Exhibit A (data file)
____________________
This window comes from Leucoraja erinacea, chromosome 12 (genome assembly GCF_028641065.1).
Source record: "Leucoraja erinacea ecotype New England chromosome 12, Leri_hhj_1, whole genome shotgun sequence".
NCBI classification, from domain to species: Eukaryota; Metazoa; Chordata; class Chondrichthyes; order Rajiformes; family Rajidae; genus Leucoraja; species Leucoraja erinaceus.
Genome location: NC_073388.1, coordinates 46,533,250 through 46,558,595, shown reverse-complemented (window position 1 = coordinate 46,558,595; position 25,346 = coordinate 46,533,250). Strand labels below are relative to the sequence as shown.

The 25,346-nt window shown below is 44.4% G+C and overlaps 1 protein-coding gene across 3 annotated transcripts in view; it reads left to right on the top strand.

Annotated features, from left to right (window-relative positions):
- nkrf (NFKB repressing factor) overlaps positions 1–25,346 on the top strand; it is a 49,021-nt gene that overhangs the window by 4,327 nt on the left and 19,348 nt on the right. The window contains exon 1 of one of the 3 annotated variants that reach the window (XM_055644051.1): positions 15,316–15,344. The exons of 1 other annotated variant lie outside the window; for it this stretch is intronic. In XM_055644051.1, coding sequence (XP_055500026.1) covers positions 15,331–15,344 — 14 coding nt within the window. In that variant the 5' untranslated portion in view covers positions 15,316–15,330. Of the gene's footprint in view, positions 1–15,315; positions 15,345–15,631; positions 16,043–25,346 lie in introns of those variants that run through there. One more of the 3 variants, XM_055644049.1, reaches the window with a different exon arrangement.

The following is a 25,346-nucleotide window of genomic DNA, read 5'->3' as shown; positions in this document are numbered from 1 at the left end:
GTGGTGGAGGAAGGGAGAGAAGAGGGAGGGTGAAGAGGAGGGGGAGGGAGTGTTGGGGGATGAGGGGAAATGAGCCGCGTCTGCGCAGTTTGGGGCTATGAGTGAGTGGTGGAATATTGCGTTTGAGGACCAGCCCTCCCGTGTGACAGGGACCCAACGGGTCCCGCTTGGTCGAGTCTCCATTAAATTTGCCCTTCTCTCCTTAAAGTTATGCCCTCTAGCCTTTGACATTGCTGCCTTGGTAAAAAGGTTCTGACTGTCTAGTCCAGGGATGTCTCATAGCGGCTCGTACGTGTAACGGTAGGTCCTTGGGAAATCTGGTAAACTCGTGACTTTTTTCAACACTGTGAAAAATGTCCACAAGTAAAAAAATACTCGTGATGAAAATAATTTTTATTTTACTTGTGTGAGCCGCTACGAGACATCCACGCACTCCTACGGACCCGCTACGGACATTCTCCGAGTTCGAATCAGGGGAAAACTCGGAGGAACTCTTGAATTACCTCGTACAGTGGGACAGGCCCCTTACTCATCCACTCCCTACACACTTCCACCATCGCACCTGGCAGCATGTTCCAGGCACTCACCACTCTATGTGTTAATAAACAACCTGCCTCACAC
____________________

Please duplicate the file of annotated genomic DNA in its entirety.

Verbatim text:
This window comes from Leucoraja erinacea, chromosome 12 (genome assembly GCF_028641065.1).
Source record: "Leucoraja erinacea ecotype New England chromosome 12, Leri_hhj_1, whole genome shotgun sequence".
NCBI classification, from domain to species: Eukaryota; Metazoa; Chordata; class Chondrichthyes; order Rajiformes; family Rajidae; genus Leucoraja; species Leucoraja erinaceus.
Genome location: NC_073388.1, coordinates 46,533,250 through 46,558,595, shown reverse-complemented (window position 1 = coordinate 46,558,595; position 25,346 = coordinate 46,533,250). Strand labels below are relative to the sequence as shown.

The 25,346-nt window shown below is 44.4% G+C and overlaps 1 protein-coding gene across 3 annotated transcripts in view; it reads left to right on the top strand.

Annotated features, from left to right (window-relative positions):
- nkrf (NFKB repressing factor) overlaps positions 1–25,346 on the top strand; it is a 49,021-nt gene that overhangs the window by 4,327 nt on the left and 19,348 nt on the right. The window contains exon 1 of one of the 3 annotated variants that reach the window (XM_055644051.1): positions 15,316–15,344. The exons of 1 other annotated variant lie outside the window; for it this stretch is intronic. In XM_055644051.1, coding sequence (XP_055500026.1) covers positions 15,331–15,344 — 14 coding nt within the window. In that variant the 5' untranslated portion in view covers positions 15,316–15,330. Of the gene's footprint in view, positions 1–15,315; positions 15,345–15,631; positions 16,043–25,346 lie in introns of those variants that run through there. One more of the 3 variants, XM_055644049.1, reaches the window with a different exon arrangement.

The following is a 25,346-nucleotide window of genomic DNA, read 5'->3' as shown; positions in this document are numbered from 1 at the left end:
GTGGTGGAGGAAGGGAGAGAAGAGGGAGGGTGAAGAGGAGGGGGAGGGAGTGTTGGGGGATGAGGGGAAATGAGCCGCGTCTGCGCAGTTTGGGGCTATGAGTGAGTGGTGGAATATTGCGTTTGAGGACCAGCCCTCCCGTGTGACAGGGACCCAACGGGTCCCGCTTGGTCGAGTCTCCATTAAATTTGCCCTTCTCTCCTTAAAGTTATGCCCTCTAGCCTTTGACATTGCTGCCTTGGTAAAAAGGTTCTGACTGTCTAGTCCAGGGATGTCTCATAGCGGCTCGTACGTGTAACGGTAGGTCCTTGGGAAATCTGGTAAACTCGTGACTTTTTTCAACACTGTGAAAAATGTCCACAAGTAAAAAAATACTCGTGATGAAAATAATTTTTATTTTACTTGTGTGAGCCGCTACGAGACATCCACGCACTCCTACGGACCCGCTACGGACATTCTCCGAGTTCGAATCAGGGGAAAACTCGGAGGAACTCTTGAATTACCTCGTACAGTGGGACAGGCCCCTTACTCATCCACTCCCTACACACTTCCACCATCGCACCTGGCAGCATGTTCCAGGCACTCACCACTCTATGTGTTAATAAACAACCTGCCTCACAC